Complaints about management practices at an apartment building for the elderly and disabled has triggered the formation of a coalition to deal with the complaints and other housing problems affecting the elderly.
The Coalition on Housing Concerns for the Elderly and People with Disabilities has attempted to contact both the owner of building in question, Vermont Towers, 1101 Vt., and U.S. Department of Housing and Urban Development officials about their concerns, said Julie Pitner, director of Consumer Affairs in Lawrence and a member of the coalition.
VERMONT TOWERS is a privately owned apartment building that provides subsidized housing for the elderly and disabled through HUD. Pitner says that so far, there has been no response to the coalition's inquiries.
Pitner and Sandy Strand, community services director for Douglas County Senior Services and another member of the coalition, both said they and other members of the coalition have heard complaints from up to half of the 56 tenants of Vermont Towers.
They said many of the complaints concern management of the building being unavailable to help tenants who have problems after office hours, which are 9 a.m. to 3 p.m. Monday through Friday. They also said most residents who have contacted them also say they fear being evicted.
PITNER AND Strand also said a few complaints have come from elderly residents about management-tenant relationships at Clinton Place Apartments, 2125 Clinton Pkwy., another HUD-subsidized facility in Lawrence.
Vermont Towers is owned by James Albertson Jr., Wichita. Albertson could not be reached for comment. A secretary in his office said he would be out of town until next week. HUD officials in Kansas City, Mo., did not return a reporter's phone calls.
A letter to tenants of Vermont Towers was placed under the door of their apartments this week saying that Albertson would be in Lawrence to meet with tenants on Wednesday. Pitner and Strand both said they would attend that meeting, which is scheduled for 11 a.m. in the community room of the apartment building.
ANOTHER MEETING, this one called by the coalition, is scheduled for 3 p.m. the same day at Clinton Place to discuss landlord-tenant relations. Pitner said that at both meetings, coalition members hope to explain to residents their rights under the Kansas Landlord/Tenant law.
Pitner said the number of complaints from residents of Vermont Towers has increased since the February death of Norman Hamm, who managed the building. Since then, his wife, Patsy Hamm, has been managing the building, Pitner and Strand said.
Mrs. Hamm, who Pitner said works another job at night, could not be reached for comment.
"I've been getting a lot of mail, and it has increased dramatically since Mr. Hamm's death,' Pitner said. "I've been getting four or five phone calls and letters a week for the last four or five weeks. It's been continuing to escalate."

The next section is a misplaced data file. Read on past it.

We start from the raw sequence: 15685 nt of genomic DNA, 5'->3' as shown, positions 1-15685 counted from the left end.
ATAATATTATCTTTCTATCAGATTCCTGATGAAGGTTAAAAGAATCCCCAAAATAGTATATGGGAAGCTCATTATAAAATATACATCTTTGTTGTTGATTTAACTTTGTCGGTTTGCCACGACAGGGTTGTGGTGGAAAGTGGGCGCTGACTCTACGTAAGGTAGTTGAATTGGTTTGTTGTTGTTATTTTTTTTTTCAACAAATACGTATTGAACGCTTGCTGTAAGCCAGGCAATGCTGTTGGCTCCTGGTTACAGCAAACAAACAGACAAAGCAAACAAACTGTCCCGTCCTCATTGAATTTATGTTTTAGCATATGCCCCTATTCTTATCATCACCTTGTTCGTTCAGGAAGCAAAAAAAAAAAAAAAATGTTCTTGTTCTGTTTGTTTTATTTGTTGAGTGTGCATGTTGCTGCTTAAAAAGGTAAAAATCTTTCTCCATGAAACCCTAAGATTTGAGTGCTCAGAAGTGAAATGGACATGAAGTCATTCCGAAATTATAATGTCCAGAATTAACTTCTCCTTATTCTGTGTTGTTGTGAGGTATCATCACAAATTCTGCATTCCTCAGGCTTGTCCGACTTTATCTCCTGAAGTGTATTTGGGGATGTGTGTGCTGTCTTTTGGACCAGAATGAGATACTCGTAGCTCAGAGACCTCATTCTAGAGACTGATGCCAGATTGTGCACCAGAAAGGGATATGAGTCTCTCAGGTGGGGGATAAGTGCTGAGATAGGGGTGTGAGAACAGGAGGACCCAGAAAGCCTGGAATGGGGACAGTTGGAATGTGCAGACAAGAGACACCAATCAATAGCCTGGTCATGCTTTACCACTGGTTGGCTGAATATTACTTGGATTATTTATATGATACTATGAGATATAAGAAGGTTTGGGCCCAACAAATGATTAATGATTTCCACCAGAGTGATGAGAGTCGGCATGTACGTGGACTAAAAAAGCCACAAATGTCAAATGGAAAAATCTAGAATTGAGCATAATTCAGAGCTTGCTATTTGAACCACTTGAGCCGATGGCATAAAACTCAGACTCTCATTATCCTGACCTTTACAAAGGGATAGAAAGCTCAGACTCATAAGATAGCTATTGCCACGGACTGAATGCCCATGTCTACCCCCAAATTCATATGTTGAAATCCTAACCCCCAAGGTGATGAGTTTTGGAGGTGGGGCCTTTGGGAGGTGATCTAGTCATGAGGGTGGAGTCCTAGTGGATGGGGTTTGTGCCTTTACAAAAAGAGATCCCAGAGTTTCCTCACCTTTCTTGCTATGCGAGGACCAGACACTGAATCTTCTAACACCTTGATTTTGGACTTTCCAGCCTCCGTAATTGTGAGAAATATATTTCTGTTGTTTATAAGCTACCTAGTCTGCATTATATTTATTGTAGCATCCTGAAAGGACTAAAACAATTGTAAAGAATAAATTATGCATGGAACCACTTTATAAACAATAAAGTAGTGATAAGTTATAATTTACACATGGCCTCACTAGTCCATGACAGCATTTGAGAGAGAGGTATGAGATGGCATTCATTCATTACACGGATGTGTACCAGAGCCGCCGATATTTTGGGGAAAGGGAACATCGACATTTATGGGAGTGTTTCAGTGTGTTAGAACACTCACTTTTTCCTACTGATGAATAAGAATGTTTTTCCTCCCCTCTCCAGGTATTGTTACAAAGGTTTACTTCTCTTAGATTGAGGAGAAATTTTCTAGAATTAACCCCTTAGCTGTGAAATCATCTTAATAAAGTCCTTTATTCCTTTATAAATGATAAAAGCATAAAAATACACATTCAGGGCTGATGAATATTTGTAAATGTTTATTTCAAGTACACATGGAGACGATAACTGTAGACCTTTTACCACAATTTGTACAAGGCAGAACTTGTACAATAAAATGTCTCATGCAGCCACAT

PITNER SAID a specific complaint came from a disabled man who locked himself out of his apartment and could not reach an assistant manager who lives on the fourth floor.
And Strand said a similar incident occurred this week, when a woman left her key in her apartment and also was locked out.
"Both the manager and the assistant manager were away from the building, so the woman was locked out for four or five hours with no way to get in," Strand said.
In a related development, Teresa Murphy, housing and environmental inspector for the city of Lawrence, said she was contacted Thursday by a tenant in the building Thursday about the lack of air circulation and a resulting stench in a fifth floor hallway of Vermont Towers. She said she contacted Mrs. Hamm about the problem and has asked the fire department to inspect the area.
MOST OF THE letters of complaint Pitner has received from residents of Vermont Towers are unsigned.
One letter said "I think it is horrible what is going on in the Vermont Towers. We have no security. Nobody cares, especially the management. Please help us."
One woman who lives at the apartment building but did not want to be identified, said relations between management and tenants at Vermont Towers is strained. Among her specific complaints is that a phone that used to be in the lobby of the building was taken out, that a note was sent to tenants saying they can no longer put notices on bulletin boards without permission and that management is unavailable after certain hours to help with emergencies.
"The style of management is more appropriate to a prison or a mental hospital 100 years ago," the woman said.
Members of the coalition include representatives of Independence Inc., the Lawrence-Douglas County Health Dept., the Lawrence office of the Kansas Department of Social and Rehabilitation Services, Bert Nash Community Mental Health Center, Douglas County Visiting Nurses Assn. and the city of Lawrence.